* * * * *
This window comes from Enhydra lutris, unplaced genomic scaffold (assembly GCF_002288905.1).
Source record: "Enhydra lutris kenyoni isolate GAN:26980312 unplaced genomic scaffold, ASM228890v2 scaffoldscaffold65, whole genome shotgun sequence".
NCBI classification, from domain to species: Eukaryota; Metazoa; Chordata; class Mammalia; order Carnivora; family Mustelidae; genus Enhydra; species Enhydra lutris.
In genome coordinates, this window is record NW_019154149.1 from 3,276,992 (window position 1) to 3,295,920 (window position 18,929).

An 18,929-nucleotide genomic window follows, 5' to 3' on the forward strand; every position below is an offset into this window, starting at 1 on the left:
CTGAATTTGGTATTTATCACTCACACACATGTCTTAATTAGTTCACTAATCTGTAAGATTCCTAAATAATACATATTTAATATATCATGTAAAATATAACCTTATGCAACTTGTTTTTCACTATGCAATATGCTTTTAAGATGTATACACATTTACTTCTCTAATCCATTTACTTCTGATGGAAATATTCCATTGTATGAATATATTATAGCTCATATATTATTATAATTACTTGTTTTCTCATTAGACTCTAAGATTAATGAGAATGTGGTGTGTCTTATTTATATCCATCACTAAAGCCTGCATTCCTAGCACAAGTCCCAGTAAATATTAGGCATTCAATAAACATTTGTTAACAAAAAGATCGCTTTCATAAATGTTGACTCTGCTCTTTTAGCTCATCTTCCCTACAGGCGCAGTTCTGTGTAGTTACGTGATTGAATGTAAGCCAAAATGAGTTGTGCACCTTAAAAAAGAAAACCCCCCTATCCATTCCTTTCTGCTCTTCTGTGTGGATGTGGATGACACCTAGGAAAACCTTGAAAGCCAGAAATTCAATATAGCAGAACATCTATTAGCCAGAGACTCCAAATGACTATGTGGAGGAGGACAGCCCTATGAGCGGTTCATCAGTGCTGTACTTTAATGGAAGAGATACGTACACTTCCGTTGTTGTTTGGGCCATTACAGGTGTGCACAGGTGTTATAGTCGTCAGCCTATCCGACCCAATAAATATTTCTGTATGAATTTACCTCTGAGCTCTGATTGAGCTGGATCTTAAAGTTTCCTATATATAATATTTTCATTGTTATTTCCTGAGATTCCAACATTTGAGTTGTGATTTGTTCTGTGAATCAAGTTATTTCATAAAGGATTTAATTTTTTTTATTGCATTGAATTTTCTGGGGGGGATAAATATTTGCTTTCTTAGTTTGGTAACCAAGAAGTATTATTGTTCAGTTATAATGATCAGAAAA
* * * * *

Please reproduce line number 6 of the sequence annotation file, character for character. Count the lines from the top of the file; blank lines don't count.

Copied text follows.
CTGAATTTGGTATTTATCACTCACACACATGTCTTAATTAGTTCACTAATCTGTAAGATTCCTAAATAATACATATTTAATATATCATGTAAAATATAACCTTATGCAACTTGTTTTTCACTATGCAATATGCTTTTAAGATGTATACACATTTACTTCTCTAATCCATTTACTTCTGATGGAAATATTCCATTGTATGAATATATTATAGCTCATATATTATTATAATTACTTGTTTTCTCATTAGACTCTAAGATTAATGAGAATGTGGTGTGTCTTATTTATATCCATCACTAAAGCCTGCATTCCTAGCACAAGTCCCAGTAAATATTAGGCATTCAATAAACATTTGTTAACAAAAAGATCGCTTTCATAAATGTTGACTCTGCTCTTTTAGCTCATCTTCCCTACAGGCGCAGTTCTGTGTAGTTACGTGATTGAATGTAAGCCAAAATGAGTTGTGCACCTTAAAAAAGAAAACCCCCCTATCCATTCCTTTCTGCTCTTCTGTGTGGATGTGGATGACACCTAGGAAAACCTTGAAAGCCAGAAATTCAATATAGCAGAACATCTATTAGCCAGAGACTCCAAATGACTATGTGGAGGAGGACAGCCCTATGAGCGGTTCATCAGTGCTGTACTTTAATGGAAGAGATACGTACACTTCCGTTGTTGTTTGGGCCATTACAGGTGTGCACAGGTGTTATAGTCGTCAGCCTATCCGACCCAATAAATATTTCTGTATGAATTTACCTCTGAGCTCTGATTGAGCTGGATCTTAAAGTTTCCTATATATAATATTTTCATTGTTATTTCCTGAGATTCCAACATTTGAGTTGTGATTTGTTCTGTGAATCAAGTTATTTCATAAAGGATTTAATTTTTTTTATTGCATTGAATTTTCTGGGGGGGATAAATATTTGCTTTCTTAGTTTGGTAACCAAGAAGTATTATTGTTCAGTTATAATGATCAGAAAA